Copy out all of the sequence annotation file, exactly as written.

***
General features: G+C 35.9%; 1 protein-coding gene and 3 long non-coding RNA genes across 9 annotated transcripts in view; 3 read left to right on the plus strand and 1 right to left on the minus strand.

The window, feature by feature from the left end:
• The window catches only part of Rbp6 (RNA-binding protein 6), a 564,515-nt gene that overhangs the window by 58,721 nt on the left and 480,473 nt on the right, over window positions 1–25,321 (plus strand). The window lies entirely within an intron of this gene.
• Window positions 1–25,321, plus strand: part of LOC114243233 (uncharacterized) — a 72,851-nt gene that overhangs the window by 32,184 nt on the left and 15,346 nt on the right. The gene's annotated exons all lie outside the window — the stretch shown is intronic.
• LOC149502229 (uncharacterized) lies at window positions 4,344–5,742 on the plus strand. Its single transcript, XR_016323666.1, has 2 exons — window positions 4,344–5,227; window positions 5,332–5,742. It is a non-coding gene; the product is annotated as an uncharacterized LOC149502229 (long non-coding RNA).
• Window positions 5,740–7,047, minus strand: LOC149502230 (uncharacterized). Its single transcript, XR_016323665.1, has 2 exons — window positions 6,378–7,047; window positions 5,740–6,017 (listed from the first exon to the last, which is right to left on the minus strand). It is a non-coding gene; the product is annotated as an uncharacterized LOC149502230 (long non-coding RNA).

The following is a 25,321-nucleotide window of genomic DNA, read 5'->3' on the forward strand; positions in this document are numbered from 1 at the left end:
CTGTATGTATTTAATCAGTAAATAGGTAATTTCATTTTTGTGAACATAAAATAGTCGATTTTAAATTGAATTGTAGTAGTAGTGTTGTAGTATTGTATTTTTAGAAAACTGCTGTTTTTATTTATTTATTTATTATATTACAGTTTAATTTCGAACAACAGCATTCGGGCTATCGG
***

General features: G+C 35.9%; 1 protein-coding gene and 3 long non-coding RNA genes across 9 annotated transcripts in view; 3 read left to right on the plus strand and 1 right to left on the minus strand.

The window, feature by feature from the left end:
• The window catches only part of Rbp6 (RNA-binding protein 6), a 564,515-nt gene that overhangs the window by 58,721 nt on the left and 480,473 nt on the right, over window positions 1–25,321 (plus strand). The window lies entirely within an intron of this gene.
• Window positions 1–25,321, plus strand: part of LOC114243233 (uncharacterized) — a 72,851-nt gene that overhangs the window by 32,184 nt on the left and 15,346 nt on the right. The gene's annotated exons all lie outside the window — the stretch shown is intronic.
• LOC149502229 (uncharacterized) lies at window positions 4,344–5,742 on the plus strand. Its single transcript, XR_016323666.1, has 2 exons — window positions 4,344–5,227; window positions 5,332–5,742. It is a non-coding gene; the product is annotated as an uncharacterized LOC149502229 (long non-coding RNA).
• Window positions 5,740–7,047, minus strand: LOC149502230 (uncharacterized). Its single transcript, XR_016323665.1, has 2 exons — window positions 6,378–7,047; window positions 5,740–6,017 (listed from the first exon to the last, which is right to left on the minus strand). It is a non-coding gene; the product is annotated as an uncharacterized LOC149502230 (long non-coding RNA).

The following is a 25,321-nucleotide window of genomic DNA, read 5'->3' on the forward strand; positions in this document are numbered from 1 at the left end:
CTGTATGTATTTAATCAGTAAATAGGTAATTTCATTTTTGTGAACATAAAATAGTCGATTTTAAATTGAATTGTAGTAGTAGTGTTGTAGTATTGTATTTTTAGAAAACTGCTGTTTTTATTTATTTATTTATTATATTACAGTTTAATTTCGAACAACAGCATTCGGGCTATCGG